A startup faces a lot of challenges in its’ life-cycle, but there are few that stick out.
The first question has to do with explosive growth—how do you start it?
A lot of startups often die looking for that growth.
Those that thrive, and find user attention often struggle with what can at time be an even more complicated problem: how do you manage that growth once it has started?
Reddit draws just over a hundred million unique visitors every month. With just under 8,000 active communities embedded within the site as subreddits, it powers the global “community of communities”—and is one of Alexa’s top 100 sites. It is a global brand of its own, capable of curating a rush of traffic to the most pressing political issue of the day, or a funny picture of a dog.
Yet even a site like Reddit had to have to started somewhere.
Recently, Jeremy Edberg came to Montreal for the International Startup Festival and elaborated on how Reddit handled scaling on the technical side. He was the first paid employee at Reddit, responsible for a lot of the technical architecture behind the site.
His talk focused on Reddit’s transition to hosting their own content to switching to the cloud, working with Amazon Web Services to bring thumbnails and more to life on the Reddit platform.
The initial spark for this change was interesting: Reddit’s co-founder Alexis Ohanian was a perfectionist, and constantly committed changes to the space alien logo that defined Reddit’s front page—which meant that he was constantly crowding the commit logs for the engineers.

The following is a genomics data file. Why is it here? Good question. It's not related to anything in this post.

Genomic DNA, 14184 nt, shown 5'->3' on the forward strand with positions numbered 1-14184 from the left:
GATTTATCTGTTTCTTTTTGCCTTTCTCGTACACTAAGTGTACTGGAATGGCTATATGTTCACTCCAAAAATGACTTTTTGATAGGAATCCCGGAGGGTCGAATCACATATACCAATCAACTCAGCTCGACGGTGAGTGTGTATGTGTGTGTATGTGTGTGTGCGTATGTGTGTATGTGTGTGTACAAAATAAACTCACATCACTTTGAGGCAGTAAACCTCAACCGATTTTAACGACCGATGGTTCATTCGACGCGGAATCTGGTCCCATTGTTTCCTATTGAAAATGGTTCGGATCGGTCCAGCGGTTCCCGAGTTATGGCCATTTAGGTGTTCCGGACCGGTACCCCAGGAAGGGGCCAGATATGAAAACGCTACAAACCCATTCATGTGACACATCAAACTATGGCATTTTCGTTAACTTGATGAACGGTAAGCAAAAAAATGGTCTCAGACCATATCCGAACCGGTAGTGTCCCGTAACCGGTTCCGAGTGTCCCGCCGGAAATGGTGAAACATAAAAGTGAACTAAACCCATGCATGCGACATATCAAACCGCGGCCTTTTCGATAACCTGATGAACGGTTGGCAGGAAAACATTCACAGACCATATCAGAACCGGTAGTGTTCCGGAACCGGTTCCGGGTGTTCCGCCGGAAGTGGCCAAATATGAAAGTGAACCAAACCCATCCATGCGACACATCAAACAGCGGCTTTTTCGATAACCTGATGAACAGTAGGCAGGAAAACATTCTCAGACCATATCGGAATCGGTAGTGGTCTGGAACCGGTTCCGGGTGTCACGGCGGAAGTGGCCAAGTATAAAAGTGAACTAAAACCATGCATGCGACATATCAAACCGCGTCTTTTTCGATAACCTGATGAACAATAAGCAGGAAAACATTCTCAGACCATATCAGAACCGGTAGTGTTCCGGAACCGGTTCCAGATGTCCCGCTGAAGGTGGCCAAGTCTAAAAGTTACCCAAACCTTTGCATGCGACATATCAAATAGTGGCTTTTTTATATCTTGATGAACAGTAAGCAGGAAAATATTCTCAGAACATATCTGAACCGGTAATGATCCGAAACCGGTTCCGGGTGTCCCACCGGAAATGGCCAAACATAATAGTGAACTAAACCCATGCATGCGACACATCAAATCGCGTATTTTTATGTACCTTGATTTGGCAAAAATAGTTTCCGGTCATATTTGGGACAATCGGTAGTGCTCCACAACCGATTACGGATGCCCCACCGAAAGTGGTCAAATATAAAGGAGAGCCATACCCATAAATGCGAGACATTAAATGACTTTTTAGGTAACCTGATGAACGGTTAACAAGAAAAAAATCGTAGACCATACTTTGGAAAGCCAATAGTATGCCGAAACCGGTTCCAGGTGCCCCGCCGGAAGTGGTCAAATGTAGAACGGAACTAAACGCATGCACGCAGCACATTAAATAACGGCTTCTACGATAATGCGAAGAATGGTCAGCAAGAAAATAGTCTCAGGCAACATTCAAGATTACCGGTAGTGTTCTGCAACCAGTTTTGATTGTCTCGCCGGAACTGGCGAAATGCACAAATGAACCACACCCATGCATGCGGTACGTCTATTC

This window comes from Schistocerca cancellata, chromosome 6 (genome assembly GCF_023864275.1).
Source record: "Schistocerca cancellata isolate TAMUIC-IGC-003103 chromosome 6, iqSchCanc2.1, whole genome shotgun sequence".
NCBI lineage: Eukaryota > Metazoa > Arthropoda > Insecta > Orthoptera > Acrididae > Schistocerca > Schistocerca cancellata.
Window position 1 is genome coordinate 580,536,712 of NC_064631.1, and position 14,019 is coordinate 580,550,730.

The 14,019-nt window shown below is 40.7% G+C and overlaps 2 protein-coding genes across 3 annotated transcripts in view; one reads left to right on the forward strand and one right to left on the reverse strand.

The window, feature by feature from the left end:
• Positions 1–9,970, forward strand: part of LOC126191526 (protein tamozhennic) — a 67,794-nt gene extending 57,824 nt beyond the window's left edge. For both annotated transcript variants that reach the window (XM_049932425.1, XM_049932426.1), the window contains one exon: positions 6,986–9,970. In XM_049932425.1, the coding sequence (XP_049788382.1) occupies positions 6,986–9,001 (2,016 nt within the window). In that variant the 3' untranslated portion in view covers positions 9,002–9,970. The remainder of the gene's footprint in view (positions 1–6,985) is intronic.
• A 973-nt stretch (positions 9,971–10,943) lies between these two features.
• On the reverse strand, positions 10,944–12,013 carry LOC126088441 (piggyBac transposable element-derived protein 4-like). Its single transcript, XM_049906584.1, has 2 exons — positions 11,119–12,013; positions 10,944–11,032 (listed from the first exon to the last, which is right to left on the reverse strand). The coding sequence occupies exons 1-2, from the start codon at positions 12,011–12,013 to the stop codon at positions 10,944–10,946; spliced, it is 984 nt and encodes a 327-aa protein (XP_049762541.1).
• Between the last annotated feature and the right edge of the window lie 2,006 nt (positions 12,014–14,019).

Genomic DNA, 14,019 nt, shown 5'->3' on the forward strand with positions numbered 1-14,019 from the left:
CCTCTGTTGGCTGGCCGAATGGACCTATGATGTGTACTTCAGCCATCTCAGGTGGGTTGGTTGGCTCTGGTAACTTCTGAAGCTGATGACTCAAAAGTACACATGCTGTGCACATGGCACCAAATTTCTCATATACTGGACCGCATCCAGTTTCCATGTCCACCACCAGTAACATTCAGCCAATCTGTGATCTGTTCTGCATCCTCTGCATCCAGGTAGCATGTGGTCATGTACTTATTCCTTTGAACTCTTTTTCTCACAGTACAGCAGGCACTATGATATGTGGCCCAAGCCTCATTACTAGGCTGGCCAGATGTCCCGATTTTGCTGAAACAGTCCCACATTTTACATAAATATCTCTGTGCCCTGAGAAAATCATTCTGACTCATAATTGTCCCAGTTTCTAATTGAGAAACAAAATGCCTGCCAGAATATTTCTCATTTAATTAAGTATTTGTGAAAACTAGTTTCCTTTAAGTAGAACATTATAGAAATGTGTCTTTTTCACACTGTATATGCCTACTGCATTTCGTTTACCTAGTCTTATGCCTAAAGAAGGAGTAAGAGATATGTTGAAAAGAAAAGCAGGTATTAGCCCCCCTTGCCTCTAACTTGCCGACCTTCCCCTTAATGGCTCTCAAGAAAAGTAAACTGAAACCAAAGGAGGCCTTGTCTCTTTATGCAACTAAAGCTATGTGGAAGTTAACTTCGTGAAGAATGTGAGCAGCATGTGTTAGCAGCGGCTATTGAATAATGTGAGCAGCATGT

The tech team decided to migrate the logo to Amazon Web Services, pointing at an externally hosted image so that Alexis could edit it to his at his heart’s content without having to document everything internally. This kicked off a gradual process where Reddit gradually transitioned to the cloud.
It was becoming very difficult to maintain an internal data center, especially with the constant explosive growth Reddit was experiencing. Average daily page views on Reddit almost doubled in less than one year between 2008 and 2009—from slightly under four million page views a day to just under eight million. The technical team had to be quick on their feet; Jeremy was imaging and racking servers manually under his desk at one point. There needed to be a change.
In one long Friday night, all of the migration to the cloud was finalized. The Reddit team decided to use EC2 cloud computing server instances, something that would scale well with explosive growth on their web platform. The team could now start new server instances in minutes, reducing the burden of dealing with what had become unpredictable exponential growth. They saved up to 29% in monthly costs using EC2 rather than their data center.
Jeremy has done a lot of evangelizing for cloud, and it certainly worked for Reddit. But he also makes it a point to emphasize that even the cloud is infallible. What can go wrong, will go wrong.
There are ways to mitigate this. Jeremy’s approach is the Chaos Monkey, which will delete random server instances in production, forcing engineers to think on their feet, and build code that will still work, even if the cloud fails them. This leads to better, and more flexible code.
Jeremy thinks this is the present and future of how startups should play with their data—that if you’re not a hardware startup, you’re probably doing it wrong if you don’t start on the cloud.
The present is one dominated by Amazon Web Services, but Jeremy sees a future where somebody, perhaps Google, or a determined entrepreneur using OpenStack, can offer something similar or even better.
All in all, Jeremy is a big believer in the cloud and what it can do for startups. He’s seen it with Reddit, and in his current role at Netflix. His perspective on what it took for Reddit to grow well carries lessons for startups no matter what phase they are in.